Codes of Practice and Guidance for all Coaches and Leaders
The Importance of Risk Assessments
A risk assessment is an important step in protecting everyone who is affected by your activities, including athletes, spectators, coaches, volunteers and officials. Risk Assessments will help you to focus on the risks that really matter – the ones with the potential to cause significant harm. All clubs/event organisers, coaches & leaders should undertake risk assessments.
Assessing risk requires knowledge of the activities and this can be found in the people who do manage and participate (coaches, officials, club committee members, competition/event organisers and athletes). The assessment should therefore seek to involve those with a detailed knowledge and understanding of the activity concerned.
In many instances, straightforward measures can readily control risks, for example ensuring that storage areas are kept clear and not overloaded, access routes are kept tidy and lighting maintained so that people do not trip. In the most part this means simple, cheap and effective measures to ensure that all those involved in athletics events and activities are protected.
The law does not expect you to eliminate all risk, but you are required to protect people as far as ‘reasonably practicable’. The UKA Code of Practice document and risk assessment template within this will help you to achieve this with a minimum of fuss.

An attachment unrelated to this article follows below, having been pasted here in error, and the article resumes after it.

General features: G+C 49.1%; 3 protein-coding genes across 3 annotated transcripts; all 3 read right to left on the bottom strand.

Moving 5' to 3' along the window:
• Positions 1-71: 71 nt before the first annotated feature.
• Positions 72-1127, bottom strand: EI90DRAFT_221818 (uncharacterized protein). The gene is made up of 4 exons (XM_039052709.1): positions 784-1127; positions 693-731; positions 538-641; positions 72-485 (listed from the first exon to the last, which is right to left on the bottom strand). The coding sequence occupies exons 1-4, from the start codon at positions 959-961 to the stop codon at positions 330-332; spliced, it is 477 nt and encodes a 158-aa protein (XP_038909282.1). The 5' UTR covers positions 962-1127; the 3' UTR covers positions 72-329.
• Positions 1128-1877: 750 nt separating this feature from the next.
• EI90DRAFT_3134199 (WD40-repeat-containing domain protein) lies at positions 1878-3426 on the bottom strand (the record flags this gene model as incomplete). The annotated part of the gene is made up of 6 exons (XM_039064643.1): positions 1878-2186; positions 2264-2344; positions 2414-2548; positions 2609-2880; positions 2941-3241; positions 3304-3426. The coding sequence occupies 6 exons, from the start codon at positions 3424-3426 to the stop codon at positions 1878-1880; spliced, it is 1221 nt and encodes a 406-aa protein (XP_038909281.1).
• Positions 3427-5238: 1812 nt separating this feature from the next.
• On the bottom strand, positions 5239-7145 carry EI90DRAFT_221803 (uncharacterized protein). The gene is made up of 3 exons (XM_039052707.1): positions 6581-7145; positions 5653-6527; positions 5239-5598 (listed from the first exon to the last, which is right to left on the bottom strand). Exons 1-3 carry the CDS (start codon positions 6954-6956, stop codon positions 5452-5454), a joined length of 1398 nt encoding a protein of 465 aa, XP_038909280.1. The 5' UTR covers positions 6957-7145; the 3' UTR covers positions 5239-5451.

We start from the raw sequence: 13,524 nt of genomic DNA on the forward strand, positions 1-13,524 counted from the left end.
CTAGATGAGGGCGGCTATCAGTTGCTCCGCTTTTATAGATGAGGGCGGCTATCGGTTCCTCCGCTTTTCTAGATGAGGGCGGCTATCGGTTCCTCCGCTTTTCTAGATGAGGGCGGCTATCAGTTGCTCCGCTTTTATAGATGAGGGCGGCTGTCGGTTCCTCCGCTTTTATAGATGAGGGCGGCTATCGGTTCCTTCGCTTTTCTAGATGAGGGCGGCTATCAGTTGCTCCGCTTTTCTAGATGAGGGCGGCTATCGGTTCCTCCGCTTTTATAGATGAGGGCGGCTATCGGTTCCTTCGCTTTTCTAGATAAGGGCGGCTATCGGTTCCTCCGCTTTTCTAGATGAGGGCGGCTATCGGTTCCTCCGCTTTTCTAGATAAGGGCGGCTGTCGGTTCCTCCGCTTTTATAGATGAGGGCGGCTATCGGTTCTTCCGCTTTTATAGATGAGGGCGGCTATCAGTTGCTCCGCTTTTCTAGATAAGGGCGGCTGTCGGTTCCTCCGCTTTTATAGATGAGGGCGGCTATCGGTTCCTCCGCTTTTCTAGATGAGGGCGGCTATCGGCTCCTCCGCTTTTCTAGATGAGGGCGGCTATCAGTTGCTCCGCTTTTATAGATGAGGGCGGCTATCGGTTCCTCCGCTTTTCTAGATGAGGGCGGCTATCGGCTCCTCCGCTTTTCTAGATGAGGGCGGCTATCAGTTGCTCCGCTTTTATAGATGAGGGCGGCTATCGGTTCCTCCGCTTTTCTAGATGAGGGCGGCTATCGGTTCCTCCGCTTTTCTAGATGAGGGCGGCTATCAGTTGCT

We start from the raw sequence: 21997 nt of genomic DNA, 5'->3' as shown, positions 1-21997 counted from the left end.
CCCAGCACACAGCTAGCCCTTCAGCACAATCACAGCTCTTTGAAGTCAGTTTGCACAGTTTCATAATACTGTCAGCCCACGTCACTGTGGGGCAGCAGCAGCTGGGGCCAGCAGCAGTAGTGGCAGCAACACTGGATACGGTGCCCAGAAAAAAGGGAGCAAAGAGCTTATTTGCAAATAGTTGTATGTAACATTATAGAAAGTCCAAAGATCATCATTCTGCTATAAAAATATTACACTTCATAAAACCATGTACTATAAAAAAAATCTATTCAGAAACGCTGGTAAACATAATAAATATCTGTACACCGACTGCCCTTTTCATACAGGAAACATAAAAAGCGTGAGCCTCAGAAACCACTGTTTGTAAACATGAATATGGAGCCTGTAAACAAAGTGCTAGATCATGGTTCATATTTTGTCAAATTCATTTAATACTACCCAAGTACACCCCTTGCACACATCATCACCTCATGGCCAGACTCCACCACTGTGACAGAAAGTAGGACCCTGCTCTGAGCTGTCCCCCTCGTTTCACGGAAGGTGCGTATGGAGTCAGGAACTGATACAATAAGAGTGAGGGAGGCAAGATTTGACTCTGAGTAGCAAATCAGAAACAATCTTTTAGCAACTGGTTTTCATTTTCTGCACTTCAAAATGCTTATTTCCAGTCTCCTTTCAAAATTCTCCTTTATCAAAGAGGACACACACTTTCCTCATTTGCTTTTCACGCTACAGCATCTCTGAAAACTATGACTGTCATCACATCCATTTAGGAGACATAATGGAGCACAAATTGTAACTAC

Track, Field and Off-track Running Risk Assessments and Guidance
The generic risk assessment template in the Code of Practice is a guide to be used in conjunction with the generic and event specific guidance above which highlight some of the common safety hazards associated with track, field and off-track with recommended steps to control the risks.
UKA recommends that every club, facility and event organiser conducts risk assessments and it is important that the information above is not just copied and pasted with your name added to the top as this would not satisfy the law and would not protect participants. Every club and facility is different so you need to think about the hazards and controls relevant to you and document accordingly.